Ernie says “Up Yours” – “The Torrents of Spring” by Ernest Hemingway
There’s some good stuff happening in Ernest Hemingway’s 1926 novella, “The Torrents of Spring.” Interesting characters navigate a landscape of work, love, and dinner. One working class man makes friends with two Native Americans, while another marries one waitress only to discover he’s interested in another, which leads the wife to think she could win him back if she read book reviews.
Now, in order to fully understand the book at it’s deepest level, one needs to understand that Hemingway (who wrote it early in his career) intended it as a parody of a Sherwood Anderson novel called “Dark Laughter.”
Don’t worry, I haven’t read that book either. That’s not what interests me.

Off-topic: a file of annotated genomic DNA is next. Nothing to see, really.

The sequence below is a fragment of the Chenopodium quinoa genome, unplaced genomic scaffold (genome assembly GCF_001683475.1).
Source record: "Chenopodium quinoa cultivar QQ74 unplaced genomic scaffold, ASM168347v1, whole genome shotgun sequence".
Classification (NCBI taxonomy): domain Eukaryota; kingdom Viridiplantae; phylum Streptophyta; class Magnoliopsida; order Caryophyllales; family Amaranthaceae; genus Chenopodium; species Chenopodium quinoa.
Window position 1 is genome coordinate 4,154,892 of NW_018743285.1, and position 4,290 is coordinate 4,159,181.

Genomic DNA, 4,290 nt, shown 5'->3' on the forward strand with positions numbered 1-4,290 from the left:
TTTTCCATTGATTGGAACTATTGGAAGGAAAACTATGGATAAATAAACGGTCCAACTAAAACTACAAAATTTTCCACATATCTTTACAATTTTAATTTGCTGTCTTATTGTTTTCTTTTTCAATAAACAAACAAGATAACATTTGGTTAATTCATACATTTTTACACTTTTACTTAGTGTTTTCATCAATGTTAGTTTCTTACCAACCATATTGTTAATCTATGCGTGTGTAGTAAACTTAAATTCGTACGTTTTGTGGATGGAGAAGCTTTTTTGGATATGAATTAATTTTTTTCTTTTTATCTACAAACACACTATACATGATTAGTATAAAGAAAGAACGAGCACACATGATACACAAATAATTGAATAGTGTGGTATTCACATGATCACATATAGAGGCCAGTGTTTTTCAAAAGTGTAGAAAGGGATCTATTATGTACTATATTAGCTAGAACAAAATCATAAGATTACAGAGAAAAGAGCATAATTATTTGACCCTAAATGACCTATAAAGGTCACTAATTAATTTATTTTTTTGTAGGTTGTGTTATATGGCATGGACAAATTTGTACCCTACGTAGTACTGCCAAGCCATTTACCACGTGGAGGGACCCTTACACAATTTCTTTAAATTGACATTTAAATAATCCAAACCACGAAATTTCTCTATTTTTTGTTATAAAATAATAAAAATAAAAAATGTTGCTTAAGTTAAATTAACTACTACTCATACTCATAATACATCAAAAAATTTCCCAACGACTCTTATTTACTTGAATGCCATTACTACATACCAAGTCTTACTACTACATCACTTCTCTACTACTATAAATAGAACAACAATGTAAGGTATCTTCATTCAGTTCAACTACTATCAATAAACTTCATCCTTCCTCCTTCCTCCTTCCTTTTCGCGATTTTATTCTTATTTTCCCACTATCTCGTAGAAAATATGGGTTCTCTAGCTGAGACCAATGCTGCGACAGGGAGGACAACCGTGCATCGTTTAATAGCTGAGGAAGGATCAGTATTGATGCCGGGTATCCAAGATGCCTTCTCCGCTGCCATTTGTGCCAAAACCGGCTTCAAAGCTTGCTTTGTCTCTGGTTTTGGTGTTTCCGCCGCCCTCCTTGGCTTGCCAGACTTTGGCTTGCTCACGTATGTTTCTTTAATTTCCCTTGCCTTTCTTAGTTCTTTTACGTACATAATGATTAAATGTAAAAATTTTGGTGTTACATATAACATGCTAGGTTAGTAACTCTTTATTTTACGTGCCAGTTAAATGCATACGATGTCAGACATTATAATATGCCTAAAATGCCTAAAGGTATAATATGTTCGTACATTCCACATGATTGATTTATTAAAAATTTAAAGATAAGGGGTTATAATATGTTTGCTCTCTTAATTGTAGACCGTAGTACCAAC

Turns out, Hemingway wrote “The Torrents of Spring” to satirize writers in general – but mainly to break a contract with his then-publishers. He had a three book deal with a company, but there was a caveat that if a manuscript he submitted was rejected, the contract was null and void.
So, Hemingway wrote this novella in ten days with the full intention that it get rejected.
And it was.
Isn’t that the most wonderful thing?
I picked up my copy of “The Torrents of Spring” at the Little Traverse Historical Museum in Petoskey, MI. Petoskey (as detailed in the post from three days back) was a frequent and favorite stop of Hemingways, and the novella takes place on those very same city streets where the Museum is located.
As a novella, it’s short and interesting enough. It won’t waste too much of your time. By no means is it the best book ever written, and I’m going to flat-out say there’s really no point in your reading it, unless you’re a hard-core Hemingway fan (which I’m realizing more and more I’m not.)
It’s purely the historical context that made me smile.
Giving the finger to the industry that made him a legend, that’s Ernest Hemingway in a nutshell.